Stem cell basics : types, sources, and controversies

Stem cells are undifferentiated cells that are present in the embryonic, fetal, and adult stages of life and are characterized by the ability to extensively proliferate and differentiate into different types of cells and tissues (1). The major characteristics of stem cells are the ability to self-renewal, clonal proliferation starting from a single cell, and the ability to differentiate into different cell types. Stem cells originate from different sources, and they are classified as:

ClassificationOriginWhat they form
PluripotentEmbryonic stem cells,

Induced pluripotent stem cells (iPSC)

3 germ layers: endoderm, mesoderm, ectoderm
MultipotentFetal stem cellsMesoderm-derived tissues such as adipose tissue, bone, cartilage, and muscle
OligopotentAdult or somatic stem cellsForm 2 or more lineages within a specific tissue (2)

Types of stem cells

Stem Cells- Definition, Properties, Types, Uses, Challenges

2 main forms of stem cells exist: embryonic and adult stem cells.

Embryonic stem cells: pluripotent cells that can differentiate into more than one cell type.

Adult stem cells:

There are 2 types of adult stem cells. One type is represented by stem cells that reside in fully developed tissues such as the brain, skin, and bone marrow and usually generate only one specific type of cells. For instance, a stem cell that comes from the liver will only generate liver cells. Induced pluripotent stem cells pertain to the second type (3,4).

The controversy around stem cells

Every scientific breakthrough is followed by some challenges or controversies. The most common ethical and political controversy around using embryonic stem cells for biomedical experiments or for therapeutic purposes is that a human blastocyst needs to be destroyed to isolate these cells. Moreover, stem cell research often involves engineering human cells into animals, such as mice or rats and it has been argued that this could create an organism that is partly human. Despite this, there is ongoing research and development that gives us great optimism about regenerative medicine (5,6).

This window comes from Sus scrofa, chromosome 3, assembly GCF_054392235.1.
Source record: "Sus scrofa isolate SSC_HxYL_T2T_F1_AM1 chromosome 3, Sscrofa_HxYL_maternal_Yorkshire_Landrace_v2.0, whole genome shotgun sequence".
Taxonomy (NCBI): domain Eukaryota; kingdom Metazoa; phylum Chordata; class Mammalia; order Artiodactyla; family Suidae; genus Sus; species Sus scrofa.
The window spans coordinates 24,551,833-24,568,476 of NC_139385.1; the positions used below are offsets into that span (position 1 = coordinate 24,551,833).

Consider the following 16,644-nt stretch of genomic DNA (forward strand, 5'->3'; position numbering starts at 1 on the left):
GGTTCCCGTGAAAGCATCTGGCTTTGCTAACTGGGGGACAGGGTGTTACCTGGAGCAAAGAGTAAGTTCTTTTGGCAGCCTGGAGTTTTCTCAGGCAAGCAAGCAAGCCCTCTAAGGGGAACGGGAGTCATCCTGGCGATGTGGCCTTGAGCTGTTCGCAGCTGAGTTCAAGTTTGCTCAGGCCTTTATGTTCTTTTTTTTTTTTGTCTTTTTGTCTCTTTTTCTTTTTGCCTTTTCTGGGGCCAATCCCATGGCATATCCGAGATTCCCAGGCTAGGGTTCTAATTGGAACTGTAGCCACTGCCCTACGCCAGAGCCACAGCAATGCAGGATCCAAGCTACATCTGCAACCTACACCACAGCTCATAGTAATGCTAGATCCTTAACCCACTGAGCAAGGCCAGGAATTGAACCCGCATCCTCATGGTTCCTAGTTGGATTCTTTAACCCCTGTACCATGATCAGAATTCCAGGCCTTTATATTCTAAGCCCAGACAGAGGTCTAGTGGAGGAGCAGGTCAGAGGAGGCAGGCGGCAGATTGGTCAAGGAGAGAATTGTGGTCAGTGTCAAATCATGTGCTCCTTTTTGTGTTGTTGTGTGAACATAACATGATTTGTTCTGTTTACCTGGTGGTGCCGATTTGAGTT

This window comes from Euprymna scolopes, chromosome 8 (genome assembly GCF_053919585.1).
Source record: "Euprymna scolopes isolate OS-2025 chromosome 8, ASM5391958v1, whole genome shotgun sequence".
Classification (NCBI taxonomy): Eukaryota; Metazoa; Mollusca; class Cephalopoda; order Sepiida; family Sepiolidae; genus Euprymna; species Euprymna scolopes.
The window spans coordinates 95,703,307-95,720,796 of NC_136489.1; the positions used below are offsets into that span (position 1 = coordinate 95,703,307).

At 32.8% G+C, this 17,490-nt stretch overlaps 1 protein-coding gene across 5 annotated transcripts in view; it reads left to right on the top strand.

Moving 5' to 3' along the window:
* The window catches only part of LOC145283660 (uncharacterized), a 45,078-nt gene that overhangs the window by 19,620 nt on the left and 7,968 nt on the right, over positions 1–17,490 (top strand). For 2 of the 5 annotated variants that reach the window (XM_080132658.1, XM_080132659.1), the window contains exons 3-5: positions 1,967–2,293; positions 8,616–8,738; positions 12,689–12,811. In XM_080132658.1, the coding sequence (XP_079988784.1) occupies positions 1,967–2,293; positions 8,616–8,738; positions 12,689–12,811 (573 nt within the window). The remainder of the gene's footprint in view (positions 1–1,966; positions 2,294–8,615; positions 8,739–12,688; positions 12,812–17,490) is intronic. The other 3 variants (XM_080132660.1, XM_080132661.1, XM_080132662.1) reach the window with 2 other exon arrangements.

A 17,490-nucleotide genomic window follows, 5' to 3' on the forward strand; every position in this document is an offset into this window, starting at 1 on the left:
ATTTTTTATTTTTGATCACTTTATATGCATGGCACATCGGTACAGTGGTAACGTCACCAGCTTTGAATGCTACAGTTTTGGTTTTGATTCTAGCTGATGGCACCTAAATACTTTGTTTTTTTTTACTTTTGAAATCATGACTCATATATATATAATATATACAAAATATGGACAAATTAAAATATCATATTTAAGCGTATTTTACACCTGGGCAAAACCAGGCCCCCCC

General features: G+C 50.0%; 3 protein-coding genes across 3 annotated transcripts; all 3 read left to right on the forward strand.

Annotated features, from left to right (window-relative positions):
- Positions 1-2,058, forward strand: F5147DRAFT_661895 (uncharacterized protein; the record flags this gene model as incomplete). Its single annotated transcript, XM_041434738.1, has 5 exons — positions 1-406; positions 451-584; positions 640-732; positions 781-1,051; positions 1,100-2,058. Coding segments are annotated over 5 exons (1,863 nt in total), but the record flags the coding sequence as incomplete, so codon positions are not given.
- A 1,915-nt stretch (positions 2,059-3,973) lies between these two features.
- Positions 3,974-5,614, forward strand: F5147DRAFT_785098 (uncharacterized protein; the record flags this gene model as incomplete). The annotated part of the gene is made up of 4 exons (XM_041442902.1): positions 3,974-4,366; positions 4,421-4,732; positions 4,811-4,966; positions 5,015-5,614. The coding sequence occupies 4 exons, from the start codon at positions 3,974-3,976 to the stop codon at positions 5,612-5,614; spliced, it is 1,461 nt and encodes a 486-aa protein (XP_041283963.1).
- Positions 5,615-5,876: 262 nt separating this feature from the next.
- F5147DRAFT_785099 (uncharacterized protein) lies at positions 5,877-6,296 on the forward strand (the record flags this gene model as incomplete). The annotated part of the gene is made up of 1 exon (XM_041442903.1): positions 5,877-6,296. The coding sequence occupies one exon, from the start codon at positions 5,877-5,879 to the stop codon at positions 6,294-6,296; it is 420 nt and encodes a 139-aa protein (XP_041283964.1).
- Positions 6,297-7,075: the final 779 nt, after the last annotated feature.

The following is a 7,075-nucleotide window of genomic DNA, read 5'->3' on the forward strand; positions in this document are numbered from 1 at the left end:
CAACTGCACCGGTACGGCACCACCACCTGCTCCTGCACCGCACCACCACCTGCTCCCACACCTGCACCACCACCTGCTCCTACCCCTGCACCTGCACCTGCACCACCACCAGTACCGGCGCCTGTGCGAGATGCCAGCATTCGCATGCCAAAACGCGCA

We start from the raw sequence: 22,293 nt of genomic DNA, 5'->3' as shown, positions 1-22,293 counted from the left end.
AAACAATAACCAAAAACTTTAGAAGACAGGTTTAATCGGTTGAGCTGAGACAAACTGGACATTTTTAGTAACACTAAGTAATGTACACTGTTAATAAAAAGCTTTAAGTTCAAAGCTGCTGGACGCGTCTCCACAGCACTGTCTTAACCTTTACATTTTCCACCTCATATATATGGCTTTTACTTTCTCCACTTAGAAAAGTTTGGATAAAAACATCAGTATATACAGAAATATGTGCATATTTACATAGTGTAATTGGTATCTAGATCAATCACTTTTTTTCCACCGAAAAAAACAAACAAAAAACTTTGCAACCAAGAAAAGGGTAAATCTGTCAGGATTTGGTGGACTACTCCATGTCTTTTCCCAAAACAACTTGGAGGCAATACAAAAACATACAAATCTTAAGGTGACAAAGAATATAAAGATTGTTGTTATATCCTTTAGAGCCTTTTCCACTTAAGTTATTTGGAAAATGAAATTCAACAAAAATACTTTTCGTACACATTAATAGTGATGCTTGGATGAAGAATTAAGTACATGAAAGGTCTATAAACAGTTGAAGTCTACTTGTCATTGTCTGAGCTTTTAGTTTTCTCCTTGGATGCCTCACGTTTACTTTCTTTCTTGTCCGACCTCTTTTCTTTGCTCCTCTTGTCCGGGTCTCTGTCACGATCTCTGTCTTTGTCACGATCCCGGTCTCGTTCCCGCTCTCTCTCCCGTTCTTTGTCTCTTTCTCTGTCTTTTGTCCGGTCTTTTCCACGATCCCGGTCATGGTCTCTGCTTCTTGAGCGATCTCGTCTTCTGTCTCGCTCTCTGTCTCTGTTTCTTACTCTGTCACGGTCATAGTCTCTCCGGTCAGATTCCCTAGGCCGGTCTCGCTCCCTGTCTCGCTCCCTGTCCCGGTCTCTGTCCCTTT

1. Kolios G, Moodley Y. Introduction to stem cells and regenerative medicine. Respiration. 2013;85(1):3-10. doi: 10.1159/000345615. Epub 2012 Dec 13. PMID: 23257690.

2. Majo F, Rochat A, Nicolas M, Jaoudé GA, Barrandon Y. Oligopotent stem cells are distributed throughout the mammalian ocular surface. Nature. 2008 Nov 13;456(7219):250-4. doi: 10.1038/nature07406. Epub 2008 Oct 1. PMID: 18830243.

3. Laplane L, Solary E. Towards a classification of stem cells. Elife. 2019 Mar 13;8:e46563. doi: 10.7554/eLife.46563. PMID: 30864951; PMCID: PMC6415933.


5. Ilic D, Ogilvie C. Concise Review: Human Embryonic Stem Cells-What Have We Done? What Are We Doing? Where Are We Going? Stem Cells. 2017 Jan;35(1):17-25. doi: 10.1002/stem.2450. Epub 2016 Jul 17. PMID: 27350255.

6. King NM, Perrin J. Ethical issues in stem cell research and therapy. Stem Cell Res Ther. 2014 Jul 7;5(4):85. doi: 10.1186/scrt474. PMID: 25157428; PMCID: PMC4097842.